[Python-ideas] Deprecating bytes.swapcase and friends [was: Maintenance burden of str.swapcase]

Stephen J. Turnbull stephen at xemacs.org
Wed Sep 7 06:36:26 CEST 2011

This is all speculation and no hint of implementation at this point ...
redirecting this subthread to Python-Ideas.  Reply-To set accordingly.

Nick Coghlan writes:

 > Heh, I knew as soon as I sent that message that someone would be able
 > to point out a counter example. I agree that RFC 822 (and
 > case-insensitive ASCII comparison in general) is enough to save
 > lower() and upper() and co, but what about this even further reduced
 > list of text-specific methods:
 >  'capitalize'
 >  'istitle'
 >  'swapcase'
 >  'title'
 > While case-insensitive comparison makes sense for wire level data,
 > where do these methods fit in, even when embedded ASCII text fragments
 > are involved?

Well, 'capitalize' could theoretically be used to "beautify" RFC 822
field names, but realistically, to me they're a litmus test for
packages I probably don't want on my system.<0.5 wink>

I don't know if it's worth the effort to deprecate them, though.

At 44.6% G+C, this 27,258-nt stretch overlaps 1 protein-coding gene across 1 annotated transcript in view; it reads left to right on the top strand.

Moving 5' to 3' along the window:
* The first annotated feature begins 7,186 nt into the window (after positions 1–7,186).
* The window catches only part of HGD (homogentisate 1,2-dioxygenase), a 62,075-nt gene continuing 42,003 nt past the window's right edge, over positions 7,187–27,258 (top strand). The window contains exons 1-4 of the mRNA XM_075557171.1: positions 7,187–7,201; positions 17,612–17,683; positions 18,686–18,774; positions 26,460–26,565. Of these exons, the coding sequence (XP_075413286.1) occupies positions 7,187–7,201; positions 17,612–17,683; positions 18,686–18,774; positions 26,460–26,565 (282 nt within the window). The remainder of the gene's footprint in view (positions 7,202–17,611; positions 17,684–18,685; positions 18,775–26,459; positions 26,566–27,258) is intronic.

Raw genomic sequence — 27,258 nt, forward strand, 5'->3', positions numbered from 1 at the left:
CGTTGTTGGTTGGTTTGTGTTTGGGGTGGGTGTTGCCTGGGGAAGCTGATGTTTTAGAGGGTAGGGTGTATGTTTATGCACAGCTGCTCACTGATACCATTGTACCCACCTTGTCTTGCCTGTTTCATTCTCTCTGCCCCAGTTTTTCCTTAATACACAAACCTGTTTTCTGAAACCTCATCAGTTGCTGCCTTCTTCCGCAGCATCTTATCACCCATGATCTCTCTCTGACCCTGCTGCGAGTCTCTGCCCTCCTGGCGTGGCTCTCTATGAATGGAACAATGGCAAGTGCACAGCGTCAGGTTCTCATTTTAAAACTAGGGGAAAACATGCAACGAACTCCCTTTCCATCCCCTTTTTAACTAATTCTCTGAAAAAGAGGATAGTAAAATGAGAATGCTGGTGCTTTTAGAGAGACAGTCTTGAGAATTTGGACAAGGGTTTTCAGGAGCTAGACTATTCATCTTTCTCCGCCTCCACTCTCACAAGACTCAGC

There is a school of thought (represented on python-dev by Philip Eby
and Antoine Pitrou, among others, I would say) that says that text
with an implicit encoding is still text if you can figure out what the
encoding is, and the syntactically important tokens are invariably
ASCII, which often is enough information to do the work.  So if you
can do some operation without first converting to str, let's save the
cycles and the bytes (especially in bit-shoveling applications like
WSGI)!  I disagree, but "consenting adults" and all that.

It occurs to me that the bit-shoveling applications would generally be
sufficiently well-served with a special "codec" that just stuffs the
data pointer in a bytes object into the latin1 member of the data
pointer union in a PEP 393 Unicode object, and marks the Unicode
object as "ascii-compatible", ie, anything ASCII can be manipulated as
text, but anything non-ASCII is like a private character that Python
doesn't know anything about, and can't do anything useful with, except
delete or pass through verbatim (perhaps as a slice).

This may be nonsense; I don't know enough about Python internals to be
sure.  And it would be a change to PEP 393, since the encoding of the
8-bit representation would no longer be Unicode.  I wouldn't blame
Martin one bit if he hated the idea in principle!  On the other hand,
the "Latin-1 can be used to decode any binary content" end-around
makes that point moot IMO.  This would give a somewhat safer way of
doing that.

But if feasible and a Pythonic implementation could be devised, that
would take much of the wind out of the sails of the "implicitly it's
ASCII text" crowd.  The whole "it's inefficient in time and space to
work with 'str'" argument goes away, leaving them with "it's verbose"
as the only reason for not doing the conversion.

I don't know if there would be any use case left for bytes at that
point ... but that's clearly a py4k discussion.

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